Loss of vision
Blindness is the loss of vision, not correctable with lenses. Blindness can be partial, with loss of only part of the vision. It can also be complete, in which case there is no perception of light. People with vision worse than 20/200 or a field of vision of less than 20 degrees in the better eye are considered legally blind.
Blindness has many causes. In the United States, the leading causes are diabetes, glaucoma, macular degeneration, and accidents (such as chemical burns or injuries from bungie cords, fishing hooks, fireworks, racket balls, and similar objects).
Worldwide, the leading causes of blindness are cataracts, onchocerciasis (“river blindness”), trachoma, leprosy, and vitamin A deficiency.
Other causes include:
- blocked blood vessels
- complications of premature birth (retrolental fibroplasia)
- complications of eye surgery
- lazy eye
- optic neuritis
- Tay-Sachs disease
- retinitis pigmentosa
- lead poisoning
- optic glioma
It is important for a blind person to be able to dress, eat, function independently, and stay safe. Many services are available that provide the training and support that allow blind people to function independently.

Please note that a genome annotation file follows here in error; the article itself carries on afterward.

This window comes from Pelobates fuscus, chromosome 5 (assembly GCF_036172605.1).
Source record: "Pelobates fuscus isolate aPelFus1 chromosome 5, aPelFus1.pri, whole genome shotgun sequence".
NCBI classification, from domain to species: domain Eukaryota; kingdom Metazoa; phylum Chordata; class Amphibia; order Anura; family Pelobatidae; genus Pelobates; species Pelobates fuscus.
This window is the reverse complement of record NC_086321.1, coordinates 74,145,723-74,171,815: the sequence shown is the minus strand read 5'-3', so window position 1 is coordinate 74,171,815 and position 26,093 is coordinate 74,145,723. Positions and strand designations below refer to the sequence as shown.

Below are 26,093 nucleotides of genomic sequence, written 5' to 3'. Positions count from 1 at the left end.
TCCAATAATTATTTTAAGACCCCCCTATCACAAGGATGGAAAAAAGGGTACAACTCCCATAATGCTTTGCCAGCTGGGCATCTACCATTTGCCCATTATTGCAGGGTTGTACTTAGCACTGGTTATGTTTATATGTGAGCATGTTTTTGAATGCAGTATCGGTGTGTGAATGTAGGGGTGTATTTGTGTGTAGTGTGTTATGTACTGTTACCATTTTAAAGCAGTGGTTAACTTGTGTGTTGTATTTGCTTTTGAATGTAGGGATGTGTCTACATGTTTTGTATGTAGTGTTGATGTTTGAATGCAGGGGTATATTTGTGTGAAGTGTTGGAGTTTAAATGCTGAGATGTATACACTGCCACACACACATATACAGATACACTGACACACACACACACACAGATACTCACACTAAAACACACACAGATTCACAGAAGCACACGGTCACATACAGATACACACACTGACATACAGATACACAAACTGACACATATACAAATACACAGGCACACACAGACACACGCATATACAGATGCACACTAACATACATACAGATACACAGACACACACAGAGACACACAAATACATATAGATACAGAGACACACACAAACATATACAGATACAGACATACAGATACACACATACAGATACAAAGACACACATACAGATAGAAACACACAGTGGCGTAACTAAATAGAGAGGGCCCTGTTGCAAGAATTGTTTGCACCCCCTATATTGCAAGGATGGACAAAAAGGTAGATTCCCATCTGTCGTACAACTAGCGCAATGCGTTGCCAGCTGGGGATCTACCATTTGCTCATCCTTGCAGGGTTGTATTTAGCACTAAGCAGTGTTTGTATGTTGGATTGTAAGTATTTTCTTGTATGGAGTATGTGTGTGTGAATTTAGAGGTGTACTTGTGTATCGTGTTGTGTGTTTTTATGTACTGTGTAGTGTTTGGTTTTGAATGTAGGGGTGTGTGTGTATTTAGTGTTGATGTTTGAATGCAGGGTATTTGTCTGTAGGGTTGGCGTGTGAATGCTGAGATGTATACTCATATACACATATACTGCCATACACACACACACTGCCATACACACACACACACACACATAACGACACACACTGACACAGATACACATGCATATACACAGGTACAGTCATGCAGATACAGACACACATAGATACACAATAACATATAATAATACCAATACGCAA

Call your health care provider if
Sudden vision loss is always an emergency, even you have not completely lost all vision. Loss of vision should never be ignored, thinking it will get better.
Contact an ophthalmologist or go to the emergency room immediately. Most serious forms of vision loss are painless, and the absence of pain in no way diminishes the urgent need to get medical care. Many forms of vision loss only have a short amount of time where they can be successfully treated.
What to expect at your health care provider’s office
A complete and thorough eye examination will be performed. The treatment plan will depend on the cause.
by Gevorg A. Poghosian, Ph.D.
All ArmMed Media material is provided for information only and is neither advice nor a substitute for proper medical care. Consult a qualified healthcare professional who understands your particular history for individual concerns.